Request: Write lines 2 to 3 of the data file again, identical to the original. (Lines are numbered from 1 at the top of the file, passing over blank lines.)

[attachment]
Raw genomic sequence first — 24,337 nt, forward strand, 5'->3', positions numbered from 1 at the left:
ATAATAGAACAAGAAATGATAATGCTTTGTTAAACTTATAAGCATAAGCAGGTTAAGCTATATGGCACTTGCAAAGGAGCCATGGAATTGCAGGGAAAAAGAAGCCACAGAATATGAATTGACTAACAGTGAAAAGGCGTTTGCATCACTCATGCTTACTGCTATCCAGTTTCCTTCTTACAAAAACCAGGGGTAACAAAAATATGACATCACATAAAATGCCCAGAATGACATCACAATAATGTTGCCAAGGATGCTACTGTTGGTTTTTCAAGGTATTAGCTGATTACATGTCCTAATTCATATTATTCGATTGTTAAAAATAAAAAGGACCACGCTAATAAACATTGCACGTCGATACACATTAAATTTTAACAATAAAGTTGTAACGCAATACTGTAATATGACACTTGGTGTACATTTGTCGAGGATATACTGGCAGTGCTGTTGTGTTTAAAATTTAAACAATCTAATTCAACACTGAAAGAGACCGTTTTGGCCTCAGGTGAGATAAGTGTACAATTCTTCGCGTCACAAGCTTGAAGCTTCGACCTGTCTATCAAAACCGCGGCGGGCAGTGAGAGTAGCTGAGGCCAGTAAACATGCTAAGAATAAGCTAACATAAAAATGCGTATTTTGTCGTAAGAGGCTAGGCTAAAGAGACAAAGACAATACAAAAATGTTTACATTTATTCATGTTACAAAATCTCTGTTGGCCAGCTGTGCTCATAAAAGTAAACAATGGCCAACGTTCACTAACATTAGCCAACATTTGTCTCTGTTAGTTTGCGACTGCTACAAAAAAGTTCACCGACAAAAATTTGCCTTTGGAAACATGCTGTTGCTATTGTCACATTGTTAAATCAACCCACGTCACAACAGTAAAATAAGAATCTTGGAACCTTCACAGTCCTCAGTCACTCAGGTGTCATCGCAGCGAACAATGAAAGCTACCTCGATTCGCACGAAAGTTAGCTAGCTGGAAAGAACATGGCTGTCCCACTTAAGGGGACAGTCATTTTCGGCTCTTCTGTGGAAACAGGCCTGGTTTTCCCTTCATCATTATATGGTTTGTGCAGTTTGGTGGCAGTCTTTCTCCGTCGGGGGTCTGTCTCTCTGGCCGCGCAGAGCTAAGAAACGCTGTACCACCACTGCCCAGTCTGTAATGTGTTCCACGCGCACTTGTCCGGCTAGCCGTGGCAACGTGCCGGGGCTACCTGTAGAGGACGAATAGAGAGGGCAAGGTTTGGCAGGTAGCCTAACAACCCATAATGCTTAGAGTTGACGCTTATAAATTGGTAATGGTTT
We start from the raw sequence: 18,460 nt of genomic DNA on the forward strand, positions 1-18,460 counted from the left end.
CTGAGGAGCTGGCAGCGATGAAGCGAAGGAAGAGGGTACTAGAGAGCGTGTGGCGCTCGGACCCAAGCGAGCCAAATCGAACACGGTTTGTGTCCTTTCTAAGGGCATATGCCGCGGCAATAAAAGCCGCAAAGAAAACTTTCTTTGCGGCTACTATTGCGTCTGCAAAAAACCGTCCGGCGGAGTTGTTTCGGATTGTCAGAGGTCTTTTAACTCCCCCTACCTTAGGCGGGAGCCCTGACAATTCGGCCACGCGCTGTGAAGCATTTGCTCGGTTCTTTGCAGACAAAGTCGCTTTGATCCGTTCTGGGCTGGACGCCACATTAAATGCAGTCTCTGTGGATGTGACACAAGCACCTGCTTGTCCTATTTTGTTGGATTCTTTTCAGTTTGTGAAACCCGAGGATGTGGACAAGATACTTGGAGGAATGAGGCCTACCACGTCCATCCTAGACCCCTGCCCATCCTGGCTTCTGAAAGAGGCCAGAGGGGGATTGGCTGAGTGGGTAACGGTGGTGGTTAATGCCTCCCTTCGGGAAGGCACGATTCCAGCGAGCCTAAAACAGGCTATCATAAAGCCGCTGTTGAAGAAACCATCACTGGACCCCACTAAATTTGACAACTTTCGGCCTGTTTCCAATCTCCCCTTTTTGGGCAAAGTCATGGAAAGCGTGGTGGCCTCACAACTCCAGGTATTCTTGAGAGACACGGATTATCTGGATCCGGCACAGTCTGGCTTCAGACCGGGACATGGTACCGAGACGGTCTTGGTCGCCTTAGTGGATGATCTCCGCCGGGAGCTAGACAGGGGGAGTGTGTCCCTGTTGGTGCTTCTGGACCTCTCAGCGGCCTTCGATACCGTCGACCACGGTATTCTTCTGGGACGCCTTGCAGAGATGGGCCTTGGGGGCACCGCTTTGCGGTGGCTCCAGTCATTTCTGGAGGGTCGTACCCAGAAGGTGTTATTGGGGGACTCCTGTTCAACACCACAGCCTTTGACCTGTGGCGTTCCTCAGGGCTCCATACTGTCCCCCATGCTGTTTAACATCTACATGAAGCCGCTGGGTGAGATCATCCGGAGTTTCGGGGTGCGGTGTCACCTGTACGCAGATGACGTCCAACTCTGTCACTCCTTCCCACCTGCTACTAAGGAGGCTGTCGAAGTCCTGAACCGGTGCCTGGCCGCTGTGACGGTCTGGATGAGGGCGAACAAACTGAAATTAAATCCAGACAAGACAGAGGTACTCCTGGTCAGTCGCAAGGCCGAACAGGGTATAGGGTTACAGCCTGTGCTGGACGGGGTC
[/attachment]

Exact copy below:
ATAATAGAACAAGAAATGATAATGCTTTGTTAAACTTATAAGCATAAGCAGGTTAAGCTATATGGCACTTGCAAAGGAGCCATGGAATTGCAGGGAAAAAGAAGCCACAGAATATGAATTGACTAACAGTGAAAAGGCGTTTGCATCACTCATGCTTACTGCTATCCAGTTTCCTTCTTACAAAAACCAGGGGTAACAAAAATATGACATCACATAAAATGCCCAGAATGACATCACAATAATGTTGCCAAGGATGCTACTGTTGGTTTTTCAAGGTATTAGCTGATTACATGTCCTAATTCATATTATTCGATTGTTAAAAATAAAAAGGACCACGCTAATAAACATTGCACGTCGATACACATTAAATTTTAACAATAAAGTTGTAACGCAATACTGTAATATGACACTTGGTGTACATTTGTCGAGGATATACTGGCAGTGCTGTTGTGTTTAAAATTTAAACAATCTAATTCAACACTGAAAGAGACCGTTTTGGCCTCAGGTGAGATAAGTGTACAATTCTTCGCGTCACAAGCTTGAAGCTTCGACCTGTCTATCAAAACCGCGGCGGGCAGTGAGAGTAGCTGAGGCCAGTAAACATGCTAAGAATAAGCTAACATAAAAATGCGTATTTTGTCGTAAGAGGCTAGGCTAAAGAGACAAAGACAATACAAAAATGTTTACATTTATTCATGTTACAAAATCTCTGTTGGCCAGCTGTGCTCATAAAAGTAAACAATGGCCAACGTTCACTAACATTAGCCAACATTTGTCTCTGTTAGTTTGCGACTGCTACAAAAAAGTTCACCGACAAAAATTTGCCTTTGGAAACATGCTGTTGCTATTGTCACATTGTTAAATCAACCCACGTCACAACAGTAAAATAAGAATCTTGGAACCTTCACAGTCCTCAGTCACTCAGGTGTCATCGCAGCGAACAATGAAAGCTACCTCGATTCGCACGAAAGTTAGCTAGCTGGAAAGAACATGGCTGTCCCACTTAAGGGGACAGTCATTTTCGGCTCTTCTGTGGAAACAGGCCTGGTTTTCCCTTCATCATTATATGGTTTGTGCAGTTTGGTGGCAGTCTTTCTCCGTCGGGGGTCTGTCTCTCTGGCCGCGCAGAGCTAAGAAACGCTGTACCACCACTGCCCAGTCTGTAATGTGTTCCACGCGCACTTGTCCGGCTAGCCGTGGCAACGTGCCGGGGCTACCTGTAGAGGACGAATAGAGAGGGCAAGGTTTGGCAGGTAGCCTAACAACCCATAATGCTTAGAGTTGACGCTTATAAATTGGTAATGGTTT
We start from the raw sequence: 18,460 nt of genomic DNA on the forward strand, positions 1-18,460 counted from the left end.